It’s the bye week for the Virginia Tech football team, and those lucky souls get a break from talking to us reporters. We’ll speak with some of the Hokies’ offensive personnel on Saturday before getting Bud Foster’s take on Georgia Tech on Sunday.
So I figured now would be the perfect time to take a closer look at some of Virginia Tech’s offensive numbers, especially the situational statistics that paint a much broader picture than standard statistics like receptions and yards. All of these numbers were procured through studying box scores and scouring the terrific Web site, cfbstats.com.
Let’s start with redshirt sophomore quarterback Logan Thomas, who by all measures is having a fairly successful first season as the Hokies’ starting signal-caller. In fact, if Virginia Tech plays 13 games this year, Thomas is on pace for 3,206 total yards and 24 touchdowns. If the Hokies make the ACC championship game, and therefore play 14 games, Thomas’s current pace would put him at 3,451 total yards and 25 total touchdowns.
Just how impressive is that? Well, Tyrod Taylor only went over 3,000 total yards once – last year as a senior. Bryan Randall never did it. Neither did Michael Vick.
But Thomas still has his issues. While Virginia Tech is middle of the pack nationally in terms of third-down conversions this year, the Hokies rank 112th in the country this year having completed just 44.1 percent of their passes on third down.
On first down, Thomas is completing more than 69 percent of his passes; on second down, that figure drops only slightly to 66.7 percent. But with the Hokies facing third down, Thomas has a completion percentage of 42.4. The biggest reason for this is Thomas’s inability to convert long third downs – he has completed just two of his 19 attempts when the Hokies face third and 10 yards or longer this year.
In the red zone, Thomas has also been inaccurate thus far. The Hokies rank 89th nationally having converted just 35 of their 46 trips inside an opponent’s 20-yard line into points. They also have just 25 touchdowns. Thomas has completed only 14 of his 32 throws in the red zone (43.8 percent), although half of those completions have resulted in Virginia Tech touchdowns.
Now some of these numbers can be a bit misleading because on third down or in the red zone it’s harder to throw, especially in third-and-long situations when the defense knows the Hokies are going to pass the ball.
But to give you a little perspective, compare Thomas to another impressive first-year starter in the ACC – redshirt sophomore Tajh Boyd of Clemson. Boyd’s numbers improve on third down. He’s completing 59 percent of his passes on first and second down, but that figure jumps to 67.5 percent on third downs. Boyd has a completion percentage of 57.1 in the red zone, with 13 touchdown passes.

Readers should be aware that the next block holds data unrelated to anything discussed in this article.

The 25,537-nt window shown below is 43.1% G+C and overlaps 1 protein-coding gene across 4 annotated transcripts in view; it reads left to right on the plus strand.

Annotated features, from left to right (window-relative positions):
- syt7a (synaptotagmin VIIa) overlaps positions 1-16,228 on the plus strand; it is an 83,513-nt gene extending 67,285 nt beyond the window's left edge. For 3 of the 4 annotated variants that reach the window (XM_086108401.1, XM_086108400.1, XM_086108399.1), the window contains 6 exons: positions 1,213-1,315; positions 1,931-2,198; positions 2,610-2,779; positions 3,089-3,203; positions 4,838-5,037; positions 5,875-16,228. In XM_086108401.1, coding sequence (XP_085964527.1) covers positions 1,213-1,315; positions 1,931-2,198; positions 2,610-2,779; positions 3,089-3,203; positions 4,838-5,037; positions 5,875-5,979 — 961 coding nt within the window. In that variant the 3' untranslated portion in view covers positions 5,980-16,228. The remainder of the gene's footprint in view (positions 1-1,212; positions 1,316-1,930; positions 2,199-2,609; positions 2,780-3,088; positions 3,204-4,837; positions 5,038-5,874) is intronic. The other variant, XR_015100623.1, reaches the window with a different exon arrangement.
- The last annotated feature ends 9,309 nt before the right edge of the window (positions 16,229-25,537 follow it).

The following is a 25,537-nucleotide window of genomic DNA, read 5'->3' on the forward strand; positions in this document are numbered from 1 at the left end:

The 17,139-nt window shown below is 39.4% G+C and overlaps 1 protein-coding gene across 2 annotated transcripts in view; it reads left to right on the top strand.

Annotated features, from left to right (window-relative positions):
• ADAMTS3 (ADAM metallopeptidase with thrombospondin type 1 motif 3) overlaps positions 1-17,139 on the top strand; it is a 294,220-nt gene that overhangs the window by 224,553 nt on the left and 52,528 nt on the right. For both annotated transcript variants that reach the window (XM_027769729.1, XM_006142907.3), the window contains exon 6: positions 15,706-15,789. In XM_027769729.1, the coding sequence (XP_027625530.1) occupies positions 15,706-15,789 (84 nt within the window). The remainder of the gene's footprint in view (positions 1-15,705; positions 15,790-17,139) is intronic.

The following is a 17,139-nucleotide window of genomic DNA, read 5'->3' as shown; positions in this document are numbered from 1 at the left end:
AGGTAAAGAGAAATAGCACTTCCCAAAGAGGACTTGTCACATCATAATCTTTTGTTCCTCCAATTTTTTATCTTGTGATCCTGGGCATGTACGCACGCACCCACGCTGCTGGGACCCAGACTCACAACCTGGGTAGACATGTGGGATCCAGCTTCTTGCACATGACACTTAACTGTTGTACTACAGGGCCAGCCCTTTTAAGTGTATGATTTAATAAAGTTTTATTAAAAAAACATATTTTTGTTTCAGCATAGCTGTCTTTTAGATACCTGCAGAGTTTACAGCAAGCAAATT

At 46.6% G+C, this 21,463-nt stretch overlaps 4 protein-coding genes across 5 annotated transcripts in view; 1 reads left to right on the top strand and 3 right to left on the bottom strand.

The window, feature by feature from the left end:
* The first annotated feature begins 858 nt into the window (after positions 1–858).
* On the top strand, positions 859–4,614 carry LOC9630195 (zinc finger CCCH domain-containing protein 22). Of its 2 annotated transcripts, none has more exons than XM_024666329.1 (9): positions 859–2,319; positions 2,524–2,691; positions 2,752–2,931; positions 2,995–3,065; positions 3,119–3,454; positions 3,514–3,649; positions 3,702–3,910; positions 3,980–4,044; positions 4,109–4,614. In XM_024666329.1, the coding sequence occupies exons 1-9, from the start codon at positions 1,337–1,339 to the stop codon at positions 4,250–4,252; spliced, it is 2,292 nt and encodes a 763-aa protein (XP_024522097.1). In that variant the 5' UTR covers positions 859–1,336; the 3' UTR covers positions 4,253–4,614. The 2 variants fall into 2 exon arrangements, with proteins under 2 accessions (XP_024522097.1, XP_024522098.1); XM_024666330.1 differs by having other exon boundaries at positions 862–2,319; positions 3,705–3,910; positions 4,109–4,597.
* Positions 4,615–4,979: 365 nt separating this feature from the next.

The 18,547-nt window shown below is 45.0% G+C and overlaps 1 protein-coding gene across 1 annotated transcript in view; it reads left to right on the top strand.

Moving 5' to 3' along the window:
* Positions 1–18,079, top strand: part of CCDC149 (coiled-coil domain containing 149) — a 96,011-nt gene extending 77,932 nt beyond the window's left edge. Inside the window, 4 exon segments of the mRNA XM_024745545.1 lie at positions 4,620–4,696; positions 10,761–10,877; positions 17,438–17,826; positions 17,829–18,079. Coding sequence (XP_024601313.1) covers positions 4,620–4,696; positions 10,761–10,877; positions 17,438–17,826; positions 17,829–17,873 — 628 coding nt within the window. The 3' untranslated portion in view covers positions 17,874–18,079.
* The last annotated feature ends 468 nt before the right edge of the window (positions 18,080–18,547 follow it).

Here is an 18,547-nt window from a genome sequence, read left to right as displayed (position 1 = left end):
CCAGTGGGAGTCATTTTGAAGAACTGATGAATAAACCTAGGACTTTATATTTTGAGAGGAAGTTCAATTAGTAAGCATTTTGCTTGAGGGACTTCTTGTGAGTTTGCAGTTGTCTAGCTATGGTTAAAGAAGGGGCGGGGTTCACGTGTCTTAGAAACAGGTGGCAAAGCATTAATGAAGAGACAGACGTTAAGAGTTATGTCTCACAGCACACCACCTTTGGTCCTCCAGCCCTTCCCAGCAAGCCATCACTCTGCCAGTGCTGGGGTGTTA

Third downs have also been a stumbling block for Virginia Tech running back David Wilson. Like Thomas, he’s on pace to finish with some remarkable numbers, including a couple school records, and currently leads the country with 1,185 rushing yards. By my count, 53 of Wilson’s runs this year have either resulted in a Virginia Tech first down or a touchdown. He’s also had nine run plays of more than 20 yards so far.
But Wilson has one glaring deficiency in his resume this season: He’s not all that reliable in third-and-short situations. When the Hokies have needed to gain three yards or less on third down this year, Wilson has picked up the first down on just five of his 14 attempts. It’s no wonder then that Virginia Tech’s coaches have turned to quarterback Logan Thomas more often in these short yardage situations of late. Thomas is actually 12 for 12 picking up first downs on third-and-short situations this year, and 32 of his runs this season have resulted in either a first down or a touchdown.
To give you some perspective on Wilson’s short yardage figures, a sampling of three other running backs with similar overall statistics – Alabama’s Trent Richardson, Washington’s Chris Polk and Western Kentucky’s Bobby Rainey – revealed that none had converted less than 70 percent of their third-and-short situations.
And in case you were wondering, redshirt senior Josh Oglesby has converted three of his five short yardage situations on third down this year. He has also had 16 plays that have resulted in a first down or a touchdown.
Part of Thomas’s success throwing this year has been his ability to effectively spread the ball around. The Hokies’ top four wide receivers all have at least 19 catches and seven players have at least five receptions. But for me, the most telling sign of how effective a receiver is depends on how many of those catches result in a first down or a touchdown, and how many receptions resulted in explosive plays of 20 or more yards.
For Coale, 25 of his 42 catches this year have resulted in a first down or a touchdown. He has also had eight receptions of 20 or more yards. Twenty two of Boykin’s 38 catches so far have ended with a Virginia Tech first down or touchdown. He has also had nine receptions of 20 or more yards.
On third down, it seems Boykin is the favored target as he has 11 catches for 105 yards. Coale has just five receptions for 40 yards on third down this year. Redshirt junior Marcus Davis actually leads the Hokies on third down with five catches for 184 yards, but that figure is a bit misleading since he had two catches for 85 yards on third down with backup quarterback Mark Leal in the game at the end of the Hokies’ season-opening blowout of Appalachian State.
Perhaps the most intriguing statistics belong to tight end Chris Drager. All nine of his pass receptions this season have resulted in Virginia Tech first downs, and the Hokies have been involving him more often recently. At Duke, the redshirt senior had a career-high four catches for 39 yards.